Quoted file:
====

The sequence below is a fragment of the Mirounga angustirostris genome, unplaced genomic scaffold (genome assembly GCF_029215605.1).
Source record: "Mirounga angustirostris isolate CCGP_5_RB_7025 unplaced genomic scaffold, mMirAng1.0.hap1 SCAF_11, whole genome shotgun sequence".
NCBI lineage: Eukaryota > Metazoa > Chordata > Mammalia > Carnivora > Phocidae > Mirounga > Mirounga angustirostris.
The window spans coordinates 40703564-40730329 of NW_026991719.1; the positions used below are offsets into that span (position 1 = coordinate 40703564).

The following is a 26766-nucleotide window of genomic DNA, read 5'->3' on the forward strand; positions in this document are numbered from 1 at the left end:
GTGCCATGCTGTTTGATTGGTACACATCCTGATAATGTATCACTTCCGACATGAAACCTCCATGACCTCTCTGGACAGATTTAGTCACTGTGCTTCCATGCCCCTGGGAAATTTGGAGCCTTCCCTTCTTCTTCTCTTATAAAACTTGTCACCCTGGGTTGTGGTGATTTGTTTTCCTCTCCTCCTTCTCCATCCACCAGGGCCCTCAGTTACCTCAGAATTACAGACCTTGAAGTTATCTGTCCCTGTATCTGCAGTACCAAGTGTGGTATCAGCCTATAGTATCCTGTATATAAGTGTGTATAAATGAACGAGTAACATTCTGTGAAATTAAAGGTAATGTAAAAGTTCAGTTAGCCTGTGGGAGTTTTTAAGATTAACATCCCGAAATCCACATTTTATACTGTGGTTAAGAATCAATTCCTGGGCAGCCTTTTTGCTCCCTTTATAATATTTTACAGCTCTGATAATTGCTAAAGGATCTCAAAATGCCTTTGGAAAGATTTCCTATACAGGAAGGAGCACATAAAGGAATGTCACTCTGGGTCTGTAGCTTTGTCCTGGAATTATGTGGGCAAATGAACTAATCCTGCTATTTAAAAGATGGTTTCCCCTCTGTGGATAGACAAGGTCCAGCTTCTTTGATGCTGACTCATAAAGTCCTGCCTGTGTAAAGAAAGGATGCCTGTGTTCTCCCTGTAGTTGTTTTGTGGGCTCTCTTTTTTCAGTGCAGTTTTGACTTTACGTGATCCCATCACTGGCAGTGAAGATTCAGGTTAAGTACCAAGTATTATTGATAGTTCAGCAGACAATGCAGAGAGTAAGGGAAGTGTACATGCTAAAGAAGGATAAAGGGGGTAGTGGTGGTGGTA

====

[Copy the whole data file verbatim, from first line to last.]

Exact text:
The sequence below is a fragment of the Mirounga angustirostris genome, unplaced genomic scaffold (genome assembly GCF_029215605.1).
Source record: "Mirounga angustirostris isolate CCGP_5_RB_7025 unplaced genomic scaffold, mMirAng1.0.hap1 SCAF_11, whole genome shotgun sequence".
NCBI lineage: Eukaryota > Metazoa > Chordata > Mammalia > Carnivora > Phocidae > Mirounga > Mirounga angustirostris.
The window spans coordinates 40703564-40730329 of NW_026991719.1; the positions used below are offsets into that span (position 1 = coordinate 40703564).

The following is a 26766-nucleotide window of genomic DNA, read 5'->3' on the forward strand; positions in this document are numbered from 1 at the left end:
GTGCCATGCTGTTTGATTGGTACACATCCTGATAATGTATCACTTCCGACATGAAACCTCCATGACCTCTCTGGACAGATTTAGTCACTGTGCTTCCATGCCCCTGGGAAATTTGGAGCCTTCCCTTCTTCTTCTCTTATAAAACTTGTCACCCTGGGTTGTGGTGATTTGTTTTCCTCTCCTCCTTCTCCATCCACCAGGGCCCTCAGTTACCTCAGAATTACAGACCTTGAAGTTATCTGTCCCTGTATCTGCAGTACCAAGTGTGGTATCAGCCTATAGTATCCTGTATATAAGTGTGTATAAATGAACGAGTAACATTCTGTGAAATTAAAGGTAATGTAAAAGTTCAGTTAGCCTGTGGGAGTTTTTAAGATTAACATCCCGAAATCCACATTTTATACTGTGGTTAAGAATCAATTCCTGGGCAGCCTTTTTGCTCCCTTTATAATATTTTACAGCTCTGATAATTGCTAAAGGATCTCAAAATGCCTTTGGAAAGATTTCCTATACAGGAAGGAGCACATAAAGGAATGTCACTCTGGGTCTGTAGCTTTGTCCTGGAATTATGTGGGCAAATGAACTAATCCTGCTATTTAAAAGATGGTTTCCCCTCTGTGGATAGACAAGGTCCAGCTTCTTTGATGCTGACTCATAAAGTCCTGCCTGTGTAAAGAAAGGATGCCTGTGTTCTCCCTGTAGTTGTTTTGTGGGCTCTCTTTTTTCAGTGCAGTTTTGACTTTACGTGATCCCATCACTGGCAGTGAAGATTCAGGTTAAGTACCAAGTATTATTGATAGTTCAGCAGACAATGCAGAGAGTAAGGGAAGTGTACATGCTAAAGAAGGATAAAGGGGGTAGTGGTGGTGGTA